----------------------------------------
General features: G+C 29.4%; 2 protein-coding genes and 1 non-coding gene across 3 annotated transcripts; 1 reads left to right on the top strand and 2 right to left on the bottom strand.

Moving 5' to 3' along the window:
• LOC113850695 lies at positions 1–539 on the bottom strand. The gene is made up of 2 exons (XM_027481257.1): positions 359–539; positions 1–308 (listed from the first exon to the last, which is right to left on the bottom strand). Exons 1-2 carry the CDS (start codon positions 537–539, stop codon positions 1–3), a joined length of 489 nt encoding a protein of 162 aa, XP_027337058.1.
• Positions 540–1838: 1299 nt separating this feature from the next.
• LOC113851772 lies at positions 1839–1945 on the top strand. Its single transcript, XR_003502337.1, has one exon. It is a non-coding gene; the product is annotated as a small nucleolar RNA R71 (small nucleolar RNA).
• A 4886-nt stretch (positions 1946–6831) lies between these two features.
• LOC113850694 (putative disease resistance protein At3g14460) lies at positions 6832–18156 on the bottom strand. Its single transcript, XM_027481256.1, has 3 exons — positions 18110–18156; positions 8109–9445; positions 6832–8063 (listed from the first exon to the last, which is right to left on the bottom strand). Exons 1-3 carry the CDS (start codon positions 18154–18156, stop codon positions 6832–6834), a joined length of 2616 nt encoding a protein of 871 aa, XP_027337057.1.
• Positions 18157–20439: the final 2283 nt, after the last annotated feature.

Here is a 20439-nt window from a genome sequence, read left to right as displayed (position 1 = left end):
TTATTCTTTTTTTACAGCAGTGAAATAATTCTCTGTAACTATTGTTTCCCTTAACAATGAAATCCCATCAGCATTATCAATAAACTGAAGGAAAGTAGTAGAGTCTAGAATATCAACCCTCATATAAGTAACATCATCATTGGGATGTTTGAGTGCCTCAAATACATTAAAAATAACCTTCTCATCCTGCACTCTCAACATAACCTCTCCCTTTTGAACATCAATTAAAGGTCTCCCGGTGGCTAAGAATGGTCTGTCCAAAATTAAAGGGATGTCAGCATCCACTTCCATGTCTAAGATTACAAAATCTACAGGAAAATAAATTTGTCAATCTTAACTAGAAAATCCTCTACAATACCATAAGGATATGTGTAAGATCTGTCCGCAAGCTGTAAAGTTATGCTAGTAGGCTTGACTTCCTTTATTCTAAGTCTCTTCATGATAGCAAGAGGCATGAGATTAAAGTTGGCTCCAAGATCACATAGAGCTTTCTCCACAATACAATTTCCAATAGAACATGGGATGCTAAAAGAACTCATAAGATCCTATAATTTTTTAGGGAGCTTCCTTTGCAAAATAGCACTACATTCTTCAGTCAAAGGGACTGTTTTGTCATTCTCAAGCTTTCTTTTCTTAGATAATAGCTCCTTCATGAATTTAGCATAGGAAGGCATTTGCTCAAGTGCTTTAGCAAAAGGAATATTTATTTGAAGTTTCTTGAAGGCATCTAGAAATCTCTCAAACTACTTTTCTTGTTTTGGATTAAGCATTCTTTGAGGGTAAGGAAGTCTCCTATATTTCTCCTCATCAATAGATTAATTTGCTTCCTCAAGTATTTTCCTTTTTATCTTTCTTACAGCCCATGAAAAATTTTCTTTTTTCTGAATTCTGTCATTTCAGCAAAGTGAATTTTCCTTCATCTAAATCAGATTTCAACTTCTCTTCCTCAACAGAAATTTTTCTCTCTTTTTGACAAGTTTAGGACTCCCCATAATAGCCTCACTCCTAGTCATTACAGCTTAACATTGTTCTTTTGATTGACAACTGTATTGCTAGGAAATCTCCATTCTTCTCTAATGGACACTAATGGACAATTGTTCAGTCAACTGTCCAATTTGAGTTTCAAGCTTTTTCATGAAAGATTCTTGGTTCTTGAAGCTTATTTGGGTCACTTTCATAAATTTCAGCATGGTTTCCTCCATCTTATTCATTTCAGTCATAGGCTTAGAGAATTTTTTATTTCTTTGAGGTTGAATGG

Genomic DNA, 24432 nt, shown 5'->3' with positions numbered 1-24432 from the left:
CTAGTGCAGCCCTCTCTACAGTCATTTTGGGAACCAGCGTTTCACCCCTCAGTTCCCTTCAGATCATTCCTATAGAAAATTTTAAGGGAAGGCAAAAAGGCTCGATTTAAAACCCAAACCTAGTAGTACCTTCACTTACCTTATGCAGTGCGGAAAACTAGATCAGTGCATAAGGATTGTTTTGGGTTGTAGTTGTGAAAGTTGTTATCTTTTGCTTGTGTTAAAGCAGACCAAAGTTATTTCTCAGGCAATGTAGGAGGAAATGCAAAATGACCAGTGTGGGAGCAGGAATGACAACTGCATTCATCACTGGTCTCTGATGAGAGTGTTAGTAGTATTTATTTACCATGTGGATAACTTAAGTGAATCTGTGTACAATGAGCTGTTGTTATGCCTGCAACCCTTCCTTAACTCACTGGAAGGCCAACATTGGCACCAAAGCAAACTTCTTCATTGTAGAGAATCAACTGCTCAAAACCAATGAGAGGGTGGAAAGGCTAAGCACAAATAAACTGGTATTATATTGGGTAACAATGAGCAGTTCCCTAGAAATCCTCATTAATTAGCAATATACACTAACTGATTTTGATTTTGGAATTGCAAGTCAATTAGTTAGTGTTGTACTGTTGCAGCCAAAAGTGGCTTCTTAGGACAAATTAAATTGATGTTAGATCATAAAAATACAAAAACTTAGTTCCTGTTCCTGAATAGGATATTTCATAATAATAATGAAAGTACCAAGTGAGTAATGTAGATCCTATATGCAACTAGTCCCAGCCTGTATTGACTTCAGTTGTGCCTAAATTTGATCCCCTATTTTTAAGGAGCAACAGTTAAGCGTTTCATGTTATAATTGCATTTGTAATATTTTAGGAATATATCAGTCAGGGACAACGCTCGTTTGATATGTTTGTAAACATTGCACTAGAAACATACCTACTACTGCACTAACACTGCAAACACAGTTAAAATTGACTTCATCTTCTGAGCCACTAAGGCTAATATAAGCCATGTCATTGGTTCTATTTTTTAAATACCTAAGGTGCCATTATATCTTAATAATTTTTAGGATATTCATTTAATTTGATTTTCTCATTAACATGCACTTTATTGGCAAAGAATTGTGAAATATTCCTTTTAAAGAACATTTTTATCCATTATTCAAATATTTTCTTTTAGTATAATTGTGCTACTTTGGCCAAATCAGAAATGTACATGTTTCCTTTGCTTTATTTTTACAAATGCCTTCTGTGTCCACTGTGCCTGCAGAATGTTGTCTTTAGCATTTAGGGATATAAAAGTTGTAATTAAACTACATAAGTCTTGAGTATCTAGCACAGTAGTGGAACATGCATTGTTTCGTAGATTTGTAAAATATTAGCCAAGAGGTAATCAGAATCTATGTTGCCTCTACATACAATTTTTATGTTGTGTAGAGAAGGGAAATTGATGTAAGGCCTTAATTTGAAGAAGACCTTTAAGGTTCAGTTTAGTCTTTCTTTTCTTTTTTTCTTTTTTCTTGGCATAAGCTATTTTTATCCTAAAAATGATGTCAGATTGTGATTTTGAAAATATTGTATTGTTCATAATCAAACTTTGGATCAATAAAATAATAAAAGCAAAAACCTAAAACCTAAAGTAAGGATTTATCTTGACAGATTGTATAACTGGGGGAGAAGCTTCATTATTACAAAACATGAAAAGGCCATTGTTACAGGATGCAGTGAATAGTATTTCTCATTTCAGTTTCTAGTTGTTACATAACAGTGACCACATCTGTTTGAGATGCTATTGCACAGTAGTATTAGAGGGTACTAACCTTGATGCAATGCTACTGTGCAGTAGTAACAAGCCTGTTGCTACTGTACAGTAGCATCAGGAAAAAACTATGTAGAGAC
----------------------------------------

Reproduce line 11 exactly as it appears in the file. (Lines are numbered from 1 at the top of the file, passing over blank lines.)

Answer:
Genomic DNA, 24432 nt, shown 5'->3' with positions numbered 1-24432 from the left: